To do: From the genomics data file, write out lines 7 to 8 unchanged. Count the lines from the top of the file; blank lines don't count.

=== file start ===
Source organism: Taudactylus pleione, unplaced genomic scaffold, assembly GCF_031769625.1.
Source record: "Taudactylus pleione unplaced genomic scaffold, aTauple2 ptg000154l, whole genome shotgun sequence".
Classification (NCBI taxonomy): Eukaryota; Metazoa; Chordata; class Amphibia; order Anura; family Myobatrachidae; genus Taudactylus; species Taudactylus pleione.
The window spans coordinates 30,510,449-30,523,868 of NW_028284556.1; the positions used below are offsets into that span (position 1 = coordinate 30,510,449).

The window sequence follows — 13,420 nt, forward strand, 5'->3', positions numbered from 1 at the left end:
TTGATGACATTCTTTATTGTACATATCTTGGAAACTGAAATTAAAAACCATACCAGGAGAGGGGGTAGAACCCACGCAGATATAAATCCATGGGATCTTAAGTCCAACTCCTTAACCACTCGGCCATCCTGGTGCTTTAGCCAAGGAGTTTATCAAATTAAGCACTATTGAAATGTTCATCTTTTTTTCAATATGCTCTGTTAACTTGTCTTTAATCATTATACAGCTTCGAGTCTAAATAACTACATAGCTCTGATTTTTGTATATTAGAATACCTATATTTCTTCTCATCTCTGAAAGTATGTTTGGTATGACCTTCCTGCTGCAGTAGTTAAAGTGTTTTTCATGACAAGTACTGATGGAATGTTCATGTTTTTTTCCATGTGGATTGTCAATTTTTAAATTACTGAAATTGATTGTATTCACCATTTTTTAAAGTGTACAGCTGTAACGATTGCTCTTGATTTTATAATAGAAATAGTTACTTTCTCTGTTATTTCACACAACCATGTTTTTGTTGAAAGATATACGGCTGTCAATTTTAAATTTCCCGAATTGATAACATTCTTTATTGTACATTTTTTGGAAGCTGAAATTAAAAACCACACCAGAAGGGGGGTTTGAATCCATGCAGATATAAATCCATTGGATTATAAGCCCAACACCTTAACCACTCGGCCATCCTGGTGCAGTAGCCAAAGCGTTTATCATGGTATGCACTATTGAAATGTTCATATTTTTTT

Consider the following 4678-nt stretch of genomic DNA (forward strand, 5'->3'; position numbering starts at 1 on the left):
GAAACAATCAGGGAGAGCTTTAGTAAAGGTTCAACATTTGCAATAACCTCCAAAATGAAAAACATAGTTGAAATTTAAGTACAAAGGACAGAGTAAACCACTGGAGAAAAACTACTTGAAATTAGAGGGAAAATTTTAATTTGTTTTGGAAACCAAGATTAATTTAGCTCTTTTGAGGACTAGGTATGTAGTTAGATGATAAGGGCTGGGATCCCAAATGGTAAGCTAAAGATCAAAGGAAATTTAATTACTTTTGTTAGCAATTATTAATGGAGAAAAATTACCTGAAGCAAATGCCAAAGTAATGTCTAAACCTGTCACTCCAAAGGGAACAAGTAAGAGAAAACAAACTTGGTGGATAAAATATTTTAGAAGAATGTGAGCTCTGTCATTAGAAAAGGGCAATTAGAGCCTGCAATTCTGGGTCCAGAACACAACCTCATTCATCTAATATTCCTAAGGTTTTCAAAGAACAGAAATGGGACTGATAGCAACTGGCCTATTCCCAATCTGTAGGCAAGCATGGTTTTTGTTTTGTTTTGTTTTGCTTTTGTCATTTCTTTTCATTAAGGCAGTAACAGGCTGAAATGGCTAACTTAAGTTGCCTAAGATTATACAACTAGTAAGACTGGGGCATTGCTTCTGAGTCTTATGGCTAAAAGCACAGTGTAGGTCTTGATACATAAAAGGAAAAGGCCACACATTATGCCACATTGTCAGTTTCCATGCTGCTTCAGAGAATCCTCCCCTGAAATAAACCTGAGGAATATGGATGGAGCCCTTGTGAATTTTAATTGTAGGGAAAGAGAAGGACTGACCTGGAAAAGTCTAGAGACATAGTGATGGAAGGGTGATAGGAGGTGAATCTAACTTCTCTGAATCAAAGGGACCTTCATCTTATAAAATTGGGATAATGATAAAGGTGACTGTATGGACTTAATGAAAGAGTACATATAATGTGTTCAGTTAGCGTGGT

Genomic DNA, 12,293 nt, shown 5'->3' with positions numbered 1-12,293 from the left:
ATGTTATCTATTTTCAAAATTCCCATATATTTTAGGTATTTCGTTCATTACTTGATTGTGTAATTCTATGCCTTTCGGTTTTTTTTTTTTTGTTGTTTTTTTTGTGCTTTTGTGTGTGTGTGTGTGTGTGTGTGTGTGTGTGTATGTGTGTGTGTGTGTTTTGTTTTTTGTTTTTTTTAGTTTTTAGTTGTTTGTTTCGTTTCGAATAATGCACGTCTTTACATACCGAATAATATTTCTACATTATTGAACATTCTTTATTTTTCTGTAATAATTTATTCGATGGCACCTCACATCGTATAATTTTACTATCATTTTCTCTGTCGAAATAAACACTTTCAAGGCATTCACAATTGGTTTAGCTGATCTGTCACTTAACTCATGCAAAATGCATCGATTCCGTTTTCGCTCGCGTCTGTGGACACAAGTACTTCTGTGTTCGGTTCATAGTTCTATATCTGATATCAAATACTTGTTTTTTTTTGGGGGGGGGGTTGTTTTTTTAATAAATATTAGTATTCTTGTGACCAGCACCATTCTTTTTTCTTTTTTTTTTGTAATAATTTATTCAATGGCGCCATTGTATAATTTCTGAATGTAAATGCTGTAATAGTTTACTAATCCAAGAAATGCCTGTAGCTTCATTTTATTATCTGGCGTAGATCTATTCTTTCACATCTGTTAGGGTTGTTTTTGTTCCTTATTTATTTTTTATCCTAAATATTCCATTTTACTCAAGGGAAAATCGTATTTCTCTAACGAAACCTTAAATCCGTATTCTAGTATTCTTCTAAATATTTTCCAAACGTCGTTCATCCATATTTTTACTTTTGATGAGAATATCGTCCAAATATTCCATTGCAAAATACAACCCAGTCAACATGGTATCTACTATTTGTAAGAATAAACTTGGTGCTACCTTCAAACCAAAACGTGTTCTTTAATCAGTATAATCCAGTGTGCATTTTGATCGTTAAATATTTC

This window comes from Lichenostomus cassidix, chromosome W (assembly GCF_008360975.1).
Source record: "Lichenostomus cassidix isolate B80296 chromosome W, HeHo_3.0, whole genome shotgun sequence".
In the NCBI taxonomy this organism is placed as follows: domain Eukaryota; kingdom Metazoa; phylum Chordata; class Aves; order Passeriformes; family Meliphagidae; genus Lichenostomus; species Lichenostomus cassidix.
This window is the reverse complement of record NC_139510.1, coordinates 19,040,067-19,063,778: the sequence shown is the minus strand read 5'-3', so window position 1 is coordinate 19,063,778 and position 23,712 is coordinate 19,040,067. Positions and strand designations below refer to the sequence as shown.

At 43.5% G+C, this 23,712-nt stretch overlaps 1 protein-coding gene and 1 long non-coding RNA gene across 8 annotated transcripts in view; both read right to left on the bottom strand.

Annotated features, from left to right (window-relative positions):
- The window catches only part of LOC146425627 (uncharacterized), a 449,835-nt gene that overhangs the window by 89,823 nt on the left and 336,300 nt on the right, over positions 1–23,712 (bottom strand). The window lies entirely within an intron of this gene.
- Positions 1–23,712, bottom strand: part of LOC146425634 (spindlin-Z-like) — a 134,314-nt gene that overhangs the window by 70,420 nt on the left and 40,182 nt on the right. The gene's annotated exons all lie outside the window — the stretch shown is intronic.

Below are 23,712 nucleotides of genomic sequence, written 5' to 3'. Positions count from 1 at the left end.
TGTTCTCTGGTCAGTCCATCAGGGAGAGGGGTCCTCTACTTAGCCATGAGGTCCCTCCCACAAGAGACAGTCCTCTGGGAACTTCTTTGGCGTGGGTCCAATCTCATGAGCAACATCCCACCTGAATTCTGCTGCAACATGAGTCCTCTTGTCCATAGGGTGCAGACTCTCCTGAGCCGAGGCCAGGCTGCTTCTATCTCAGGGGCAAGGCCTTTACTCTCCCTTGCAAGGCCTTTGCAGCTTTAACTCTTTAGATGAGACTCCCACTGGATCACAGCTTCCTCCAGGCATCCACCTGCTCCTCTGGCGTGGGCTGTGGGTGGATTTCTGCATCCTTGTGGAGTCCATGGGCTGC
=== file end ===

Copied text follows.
Consider the following 4678-nt stretch of genomic DNA (forward strand, 5'->3'; position numbering starts at 1 on the left):
GAAACAATCAGGGAGAGCTTTAGTAAAGGTTCAACATTTGCAATAACCTCCAAAATGAAAAACATAGTTGAAATTTAAGTACAAAGGACAGAGTAAACCACTGGAGAAAAACTACTTGAAATTAGAGGGAAAATTTTAATTTGTTTTGGAAACCAAGATTAATTTAGCTCTTTTGAGGACTAGGTATGTAGTTAGATGATAAGGGCTGGGATCCCAAATGGTAAGCTAAAGATCAAAGGAAATTTAATTACTTTTGTTAGCAATTATTAATGGAGAAAAATTACCTGAAGCAAATGCCAAAGTAATGTCTAAACCTGTCACTCCAAAGGGAACAAGTAAGAGAAAACAAACTTGGTGGATAAAATATTTTAGAAGAATGTGAGCTCTGTCATTAGAAAAGGGCAATTAGAGCCTGCAATTCTGGGTCCAGAACACAACCTCATTCATCTAATATTCCTAAGGTTTTCAAAGAACAGAAATGGGACTGATAGCAACTGGCCTATTCCCAATCTGTAGGCAAGCATGGTTTTTGTTTTGTTTTGTTTTGCTTTTGTCATTTCTTTTCATTAAGGCAGTAACAGGCTGAAATGGCTAACTTAAGTTGCCTAAGATTATACAACTAGTAAGACTGGGGCATTGCTTCTGAGTCTTATGGCTAAAAGCACAGTGTAGGTCTTGATACATAAAAGGAAAAGGCCACACATTATGCCACATTGTCAGTTTCCATGCTGCTTCAGAGAATCCTCCCCTGAAATAAACCTGAGGAATATGGATGGAGCCCTTGTGAATTTTAATTGTAGGGAAAGAGAAGGACTGACCTGGAAAAGTCTAGAGACATAGTGATGGAAGGGTGATAGGAGGTGAATCTAACTTCTCTGAATCAAAGGGACCTTCATCTTATAAAATTGGGATAATGATAAAGGTGACTGTATGGACTTAATGAAAGAGTACATATAATGTGTTCAGTTAGCGTGGT